Throw Back Thursdays

Flax Plant Uses Through The Years

By Bonnie Grant | May 11, 2017
Image by kongxinzhu

Flax Plant Uses Through The Years

by Bonnie Grant May 11, 2017

Flax Plant Uses Through The Years

By Bonnie Grant | May 11, 2017

Most of us are familiar with a common product of flax – linseed oil. It has been used as a drying agent for paint, varnish, lacquer and ink. Yet, its early origins as a commercial crop are from 1793, and the plant was cultivated during the ancient Egyptian times when its fibers were made into cloth in which to wrap mummies. Most fascinating is flax’s boom and bust period in the United States. Up until the early 1800s, it was commercially widespread but about the time of the invention of the cotton gin, production declined drastically.

Flax Plant History

Common flax (Linum usitatissimum) may have been one of the earliest plants domesticated and cultivated. There is evidence that it was used by Neolithic Swiss Lake dwellers and later, in as early as 3,000 BC, it was a common plant to make twine, nets and cloth. Flax is widespread, both as a crop and as a wild introduced plant in North America, but it is really from the Mediterranean. Today, you can find it commercially in Minnesota and the Dakotas but larger productions exist in China, Egypt, Belgium, Russia and France.

The flax seed plant is an annual to semi-hardy, short lived, evergreen herbaceous plant that may reach up to 47 inches tall. It is quite a pretty little plant with showy periwinkle blue-petaled flowers, which may also occur in white, red or yellow. The crop was brought to North America as a forage, pharmaceutical, fiber and for its oil, among other flax plant uses. The plant prefers sub-tropical to temperate regions where there is a long flax plant history of its practical use. The blue form is also called woody flax and may be a nuisance weed in the western states.

You can recognize plants that are not in flower by their narrow, alternate leaves that attach without petioles. The lovely flowers hang in racemes and become small capsules, whose seeds are mucilaginous when they become wet. Interestingly, the plants are fire resistant due to leaves that stay wet and green during the fire season.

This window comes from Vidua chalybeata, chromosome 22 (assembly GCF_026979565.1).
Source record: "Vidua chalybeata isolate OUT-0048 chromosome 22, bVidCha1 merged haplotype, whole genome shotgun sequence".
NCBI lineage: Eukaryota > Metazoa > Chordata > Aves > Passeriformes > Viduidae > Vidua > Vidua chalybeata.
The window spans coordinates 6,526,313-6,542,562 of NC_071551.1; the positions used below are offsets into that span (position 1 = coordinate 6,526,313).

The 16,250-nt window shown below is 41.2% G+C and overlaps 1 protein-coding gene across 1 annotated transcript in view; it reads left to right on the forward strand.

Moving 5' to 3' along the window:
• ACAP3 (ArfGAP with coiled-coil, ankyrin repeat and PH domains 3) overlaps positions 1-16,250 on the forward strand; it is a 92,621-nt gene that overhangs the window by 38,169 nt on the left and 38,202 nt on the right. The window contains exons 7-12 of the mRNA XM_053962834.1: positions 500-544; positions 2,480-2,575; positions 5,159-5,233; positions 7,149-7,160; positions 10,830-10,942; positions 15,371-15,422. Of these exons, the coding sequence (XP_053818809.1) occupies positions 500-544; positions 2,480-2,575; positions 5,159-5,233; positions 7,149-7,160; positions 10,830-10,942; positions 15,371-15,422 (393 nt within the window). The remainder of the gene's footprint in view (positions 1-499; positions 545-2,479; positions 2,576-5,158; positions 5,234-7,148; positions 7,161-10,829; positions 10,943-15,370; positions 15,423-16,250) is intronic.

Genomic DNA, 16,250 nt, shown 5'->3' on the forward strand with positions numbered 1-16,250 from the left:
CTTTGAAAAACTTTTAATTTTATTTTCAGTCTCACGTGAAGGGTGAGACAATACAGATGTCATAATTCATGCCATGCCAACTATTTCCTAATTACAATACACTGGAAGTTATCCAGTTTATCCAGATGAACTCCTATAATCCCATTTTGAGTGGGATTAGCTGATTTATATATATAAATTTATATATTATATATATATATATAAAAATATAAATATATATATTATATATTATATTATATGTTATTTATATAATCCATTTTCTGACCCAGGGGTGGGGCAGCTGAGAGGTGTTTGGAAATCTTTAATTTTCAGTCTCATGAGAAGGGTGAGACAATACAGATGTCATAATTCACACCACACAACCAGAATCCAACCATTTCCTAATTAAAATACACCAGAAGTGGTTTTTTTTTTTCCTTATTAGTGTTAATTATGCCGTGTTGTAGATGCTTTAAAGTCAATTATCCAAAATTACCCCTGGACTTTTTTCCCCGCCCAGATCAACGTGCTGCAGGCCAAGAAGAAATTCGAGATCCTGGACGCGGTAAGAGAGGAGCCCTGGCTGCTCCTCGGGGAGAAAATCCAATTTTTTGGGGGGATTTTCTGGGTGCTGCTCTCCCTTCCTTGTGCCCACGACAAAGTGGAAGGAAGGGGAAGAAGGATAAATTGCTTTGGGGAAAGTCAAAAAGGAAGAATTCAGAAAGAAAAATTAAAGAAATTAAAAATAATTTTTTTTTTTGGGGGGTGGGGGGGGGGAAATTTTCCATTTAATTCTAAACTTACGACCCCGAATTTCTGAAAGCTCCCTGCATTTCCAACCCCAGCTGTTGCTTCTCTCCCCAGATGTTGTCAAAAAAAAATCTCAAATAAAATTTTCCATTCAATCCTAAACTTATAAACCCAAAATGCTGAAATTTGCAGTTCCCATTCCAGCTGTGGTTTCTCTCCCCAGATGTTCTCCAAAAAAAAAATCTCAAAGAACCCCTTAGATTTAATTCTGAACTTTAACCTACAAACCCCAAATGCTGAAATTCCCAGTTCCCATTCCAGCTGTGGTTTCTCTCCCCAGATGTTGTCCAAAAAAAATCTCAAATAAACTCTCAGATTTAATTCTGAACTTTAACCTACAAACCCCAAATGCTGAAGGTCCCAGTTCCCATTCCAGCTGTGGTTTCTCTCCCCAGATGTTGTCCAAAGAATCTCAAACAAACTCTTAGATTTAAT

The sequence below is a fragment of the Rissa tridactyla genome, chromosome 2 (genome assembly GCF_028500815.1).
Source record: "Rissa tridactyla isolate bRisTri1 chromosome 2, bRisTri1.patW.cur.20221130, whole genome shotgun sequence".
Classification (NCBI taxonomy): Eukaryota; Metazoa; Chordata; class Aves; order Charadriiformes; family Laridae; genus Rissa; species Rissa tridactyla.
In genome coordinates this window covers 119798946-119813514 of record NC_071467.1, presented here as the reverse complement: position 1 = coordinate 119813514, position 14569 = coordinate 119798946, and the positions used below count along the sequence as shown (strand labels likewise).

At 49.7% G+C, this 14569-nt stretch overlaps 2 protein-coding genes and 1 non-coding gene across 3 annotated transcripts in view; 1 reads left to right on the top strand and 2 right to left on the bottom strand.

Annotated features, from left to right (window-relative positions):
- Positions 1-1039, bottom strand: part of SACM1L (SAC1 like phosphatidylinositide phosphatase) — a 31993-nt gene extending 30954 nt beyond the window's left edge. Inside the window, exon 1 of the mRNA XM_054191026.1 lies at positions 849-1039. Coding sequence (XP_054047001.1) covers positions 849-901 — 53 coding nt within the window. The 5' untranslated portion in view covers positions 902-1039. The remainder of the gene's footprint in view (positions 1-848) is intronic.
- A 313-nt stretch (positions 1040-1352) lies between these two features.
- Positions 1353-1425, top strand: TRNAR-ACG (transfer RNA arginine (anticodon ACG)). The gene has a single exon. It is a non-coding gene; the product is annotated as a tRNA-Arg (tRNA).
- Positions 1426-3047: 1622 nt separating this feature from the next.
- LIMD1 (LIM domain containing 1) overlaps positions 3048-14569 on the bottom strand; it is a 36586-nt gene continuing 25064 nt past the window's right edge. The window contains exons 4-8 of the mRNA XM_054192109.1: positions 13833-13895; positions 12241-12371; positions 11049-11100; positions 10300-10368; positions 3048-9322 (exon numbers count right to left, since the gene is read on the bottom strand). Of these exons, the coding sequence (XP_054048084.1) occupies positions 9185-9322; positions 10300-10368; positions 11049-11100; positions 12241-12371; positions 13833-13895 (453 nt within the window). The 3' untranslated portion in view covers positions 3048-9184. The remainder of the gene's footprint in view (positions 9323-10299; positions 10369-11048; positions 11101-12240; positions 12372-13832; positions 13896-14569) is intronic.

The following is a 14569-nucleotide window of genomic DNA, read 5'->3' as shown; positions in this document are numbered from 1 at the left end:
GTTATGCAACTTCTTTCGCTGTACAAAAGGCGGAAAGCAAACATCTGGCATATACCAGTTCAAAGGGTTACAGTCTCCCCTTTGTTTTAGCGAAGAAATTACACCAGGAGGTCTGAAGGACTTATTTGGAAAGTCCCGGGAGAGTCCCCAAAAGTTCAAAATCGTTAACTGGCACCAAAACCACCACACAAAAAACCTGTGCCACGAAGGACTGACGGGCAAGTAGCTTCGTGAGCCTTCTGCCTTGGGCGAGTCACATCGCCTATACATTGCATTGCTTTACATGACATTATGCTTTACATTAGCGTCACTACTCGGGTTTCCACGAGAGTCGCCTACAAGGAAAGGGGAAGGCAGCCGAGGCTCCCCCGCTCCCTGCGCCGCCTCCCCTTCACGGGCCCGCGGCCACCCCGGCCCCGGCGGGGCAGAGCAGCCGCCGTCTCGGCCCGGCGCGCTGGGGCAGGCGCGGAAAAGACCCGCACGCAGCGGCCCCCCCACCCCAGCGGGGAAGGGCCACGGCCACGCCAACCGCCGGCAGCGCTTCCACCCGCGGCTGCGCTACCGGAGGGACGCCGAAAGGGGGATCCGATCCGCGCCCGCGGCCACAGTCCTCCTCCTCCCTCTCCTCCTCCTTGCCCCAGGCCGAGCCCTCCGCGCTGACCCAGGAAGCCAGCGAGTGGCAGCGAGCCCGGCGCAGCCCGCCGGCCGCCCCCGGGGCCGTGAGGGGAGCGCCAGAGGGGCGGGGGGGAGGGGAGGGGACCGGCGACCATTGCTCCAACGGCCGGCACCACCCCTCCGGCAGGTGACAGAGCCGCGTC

Flax is a useful forage for livestock and wildlife in early spring and birds enjoy the seed capsules. But its real use was as a fiber for cheap cloth. The American settlers were sick and tired of paying for British goods and the attendant taxes, and flax was thought to be a cheap fabric substitute. In a way, it was since the fiber grows 20% stronger when it is wet but most wearers didn’t go around with wet clothes and the overall quality of the fabric was poor. Add to the inferior quality was the plant’s harvesting difficulties.

Flax was harvested by hand pulling and then spread out to dry. The fibers were pulled with a broad comb and could take several weeks to finish. The whole process was a real pain in the “you know what.” Stems were removed and the fibers combed 3 times before the fibers were spun in to thread. The overall process was long, tedious and yielded fabric of questionable quality and definite roughness.

Growing Flax Plants

Modern flax use is radically diminished. North Dakota is the United States center for production of the plant, which is mostly used to extract the oil. However, interest in flax seed as an herbal medicinal has been on the rise. Flax seed has high dietary fiber, Omega 3, alpha linolenic acid, and is rich in potassium. The seed and oil have potential to improve heart health and it is an important ingredient in many cosmetics.

Growing flax plants for oil and holistic health is only now resurging as a potential cash crop. Further testing of the plant as a possible mental health assistant, prevention for certain cancers, cholesterol regulator, and blood pressure stabilizer are combining to give the crop a resurgence. Small farms are getting in on the action and natural, organic methods have become the cultivation rule of norm.

They’re also quite pretty just to have growing in the garden too!

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    Susan Sorem
    Comment added April 24, 2018Reply

    If I don't pull it up is that plant done? and only the new coming up from the seed that fell lasts year coming up. or if I cut it back will it still grow? sounds dumb but I think it only reseeds itself and cutting it back does nothing. Live in Iowa and love it. Just did not know I could harvest itin the fall, just want to keep it around moved it to 3 places in the yard the color is so amazing.

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